Foods found in traditional diets continue to be the focus of scientific research on what’s healthy in what we eat, and why. Recently, we looked into a study showing that Chinese women who regularly ate mushrooms and drank green tea had lower rates of breast cancer, or less severe manifestations of breast cancer, than those who didn’t. This kind of nutrition research is about putting two and two together. It was known that the rate of breast cancer in China is four to five times lower than that in most Western industrialized countries; and there had been previous lab studies suggesting the anti-cancer properties of green tea and mushrooms—so why not investigate more rigorously the relationship between breast cancer rates and consumption of these traditional foods?

And here’s another bit of evidence-based food advice. A few months ago our hometown newspaper, The New York Times, featured a piece entitled “The Power of Berries” (Jan. 22, 2009), which detailed the accumulating research on how these fruits help ward off cancers of the colon, esophagus, and mouth. This research built on the well-documented association between diets rich in berries (including black and red raspberries, blackberries, strawberries and elderberries) and lower rates of cancer. One new suggestion emerging from the recent studies is that berries may exert a “genome-wide” anti-cancer effect, meaning that, unlike many current cancer treatments that target only one cancer-promoting gene at a time, berries may target a whole spectrum of cancer-promoting genes, causing them to shut down development of pre-cancerous and cancerous growths. Exciting stuff from the berry researchers! And, there’s a further, practical note: investigations have demonstrated that freeze dried berries and berry powders are as effective as fresh fruit in terms of anti-cancer effect. So even if you can’t eat fresh berries several times a week (an obvious problem for those of us who don’t live where the growing season is year-round), mixing a powdered berry supplement into a smoothie could be just as useful to your health.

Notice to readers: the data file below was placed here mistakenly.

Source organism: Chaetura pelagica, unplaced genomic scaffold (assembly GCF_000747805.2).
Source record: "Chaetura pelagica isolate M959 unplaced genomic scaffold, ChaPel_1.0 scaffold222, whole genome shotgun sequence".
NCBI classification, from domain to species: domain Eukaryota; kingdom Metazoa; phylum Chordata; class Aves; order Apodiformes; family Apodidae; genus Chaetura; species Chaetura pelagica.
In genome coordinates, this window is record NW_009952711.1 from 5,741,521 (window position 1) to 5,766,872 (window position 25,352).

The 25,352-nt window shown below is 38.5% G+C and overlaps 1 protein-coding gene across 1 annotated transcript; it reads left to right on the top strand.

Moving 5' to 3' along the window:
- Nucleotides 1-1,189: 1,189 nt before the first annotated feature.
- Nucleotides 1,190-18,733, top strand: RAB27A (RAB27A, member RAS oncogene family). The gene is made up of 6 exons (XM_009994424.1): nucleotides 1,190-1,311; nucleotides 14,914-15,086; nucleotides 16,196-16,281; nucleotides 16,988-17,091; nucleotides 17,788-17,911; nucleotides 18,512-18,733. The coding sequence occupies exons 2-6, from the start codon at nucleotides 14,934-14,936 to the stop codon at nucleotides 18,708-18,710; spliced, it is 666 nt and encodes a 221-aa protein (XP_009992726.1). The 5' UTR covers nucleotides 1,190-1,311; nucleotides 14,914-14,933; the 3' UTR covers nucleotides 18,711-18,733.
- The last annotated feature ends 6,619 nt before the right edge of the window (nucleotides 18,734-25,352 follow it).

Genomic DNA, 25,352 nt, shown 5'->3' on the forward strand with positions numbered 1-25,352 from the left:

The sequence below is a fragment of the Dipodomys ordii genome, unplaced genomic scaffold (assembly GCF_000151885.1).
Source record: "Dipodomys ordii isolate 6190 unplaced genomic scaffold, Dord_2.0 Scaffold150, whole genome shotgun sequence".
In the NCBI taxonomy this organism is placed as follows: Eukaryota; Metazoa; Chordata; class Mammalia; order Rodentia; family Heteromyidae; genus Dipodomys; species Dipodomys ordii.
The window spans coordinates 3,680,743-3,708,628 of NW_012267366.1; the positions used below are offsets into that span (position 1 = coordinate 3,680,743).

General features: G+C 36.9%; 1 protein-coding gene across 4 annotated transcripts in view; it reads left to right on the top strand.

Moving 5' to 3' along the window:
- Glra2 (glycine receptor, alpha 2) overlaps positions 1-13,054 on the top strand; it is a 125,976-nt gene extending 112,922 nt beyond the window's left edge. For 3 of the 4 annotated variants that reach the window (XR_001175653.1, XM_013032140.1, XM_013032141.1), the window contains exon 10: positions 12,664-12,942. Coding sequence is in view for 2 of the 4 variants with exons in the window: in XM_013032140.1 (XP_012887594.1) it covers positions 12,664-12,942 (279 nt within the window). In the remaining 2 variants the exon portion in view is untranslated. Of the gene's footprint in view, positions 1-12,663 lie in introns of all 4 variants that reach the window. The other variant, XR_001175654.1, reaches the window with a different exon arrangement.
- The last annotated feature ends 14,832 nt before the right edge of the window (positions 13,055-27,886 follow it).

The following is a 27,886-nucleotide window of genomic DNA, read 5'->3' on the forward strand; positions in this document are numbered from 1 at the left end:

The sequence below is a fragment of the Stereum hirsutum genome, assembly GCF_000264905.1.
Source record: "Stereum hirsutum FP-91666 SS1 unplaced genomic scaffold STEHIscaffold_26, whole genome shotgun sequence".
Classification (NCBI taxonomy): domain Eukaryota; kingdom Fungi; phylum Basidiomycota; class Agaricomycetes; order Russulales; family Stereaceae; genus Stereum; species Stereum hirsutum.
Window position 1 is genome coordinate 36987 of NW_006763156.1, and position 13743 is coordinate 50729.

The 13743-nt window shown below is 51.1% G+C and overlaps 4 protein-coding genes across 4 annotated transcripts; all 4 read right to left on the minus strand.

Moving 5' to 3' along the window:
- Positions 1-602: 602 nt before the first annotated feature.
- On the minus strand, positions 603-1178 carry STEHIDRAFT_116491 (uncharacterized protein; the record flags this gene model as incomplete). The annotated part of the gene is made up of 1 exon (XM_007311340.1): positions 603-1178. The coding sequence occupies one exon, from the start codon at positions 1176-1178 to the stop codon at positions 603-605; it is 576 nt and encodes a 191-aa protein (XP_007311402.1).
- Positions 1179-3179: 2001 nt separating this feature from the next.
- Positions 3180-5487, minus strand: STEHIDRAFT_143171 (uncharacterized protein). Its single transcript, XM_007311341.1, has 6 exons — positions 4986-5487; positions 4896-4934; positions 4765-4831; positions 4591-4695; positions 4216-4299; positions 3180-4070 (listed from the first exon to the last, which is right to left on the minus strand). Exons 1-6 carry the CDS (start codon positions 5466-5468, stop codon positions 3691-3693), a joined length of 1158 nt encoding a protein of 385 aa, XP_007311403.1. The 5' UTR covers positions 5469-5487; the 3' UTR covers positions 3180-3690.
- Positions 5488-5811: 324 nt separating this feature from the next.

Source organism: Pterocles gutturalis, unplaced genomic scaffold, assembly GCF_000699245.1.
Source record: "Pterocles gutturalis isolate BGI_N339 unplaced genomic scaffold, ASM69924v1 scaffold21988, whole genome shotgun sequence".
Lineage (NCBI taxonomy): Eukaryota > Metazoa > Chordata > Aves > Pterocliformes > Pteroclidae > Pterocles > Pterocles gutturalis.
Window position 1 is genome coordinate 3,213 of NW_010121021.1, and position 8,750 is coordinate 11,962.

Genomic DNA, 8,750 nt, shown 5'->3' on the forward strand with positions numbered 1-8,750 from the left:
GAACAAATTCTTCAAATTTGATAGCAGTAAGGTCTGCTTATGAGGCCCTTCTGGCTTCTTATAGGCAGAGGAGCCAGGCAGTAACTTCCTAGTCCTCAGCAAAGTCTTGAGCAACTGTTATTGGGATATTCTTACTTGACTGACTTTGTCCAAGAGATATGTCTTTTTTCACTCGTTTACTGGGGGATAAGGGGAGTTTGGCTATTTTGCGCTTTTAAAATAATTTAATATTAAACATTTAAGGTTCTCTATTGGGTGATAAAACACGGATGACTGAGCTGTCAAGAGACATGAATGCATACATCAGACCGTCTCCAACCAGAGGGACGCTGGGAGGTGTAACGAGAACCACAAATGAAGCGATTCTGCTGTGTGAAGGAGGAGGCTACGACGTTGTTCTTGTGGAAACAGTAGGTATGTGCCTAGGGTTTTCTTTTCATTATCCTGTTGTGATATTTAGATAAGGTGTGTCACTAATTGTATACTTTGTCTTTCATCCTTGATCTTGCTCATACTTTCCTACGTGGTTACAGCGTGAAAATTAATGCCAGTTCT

We gave this piece a somewhat tongue-in-cheek title, asking if you, dear reader, were ready to join the “food revolution.” Actually, it strikes us that the current revolution in thinking about our eating habits in many ways involves returning to the old days—to the traditional diets of previous generations, to the old-fashioned idea of raising your own food, or to shopping for locally-grown produce at a greenmarket. Of course we return to these older ways armed with a store of advanced knowledge about why some dietary traditions are healthful, and how they can be adapted to our modern lives. If that’s the definition of the “food revolution,” we at NYBC heartily encourage you to sign up—for your health!

Berries and cancer prevention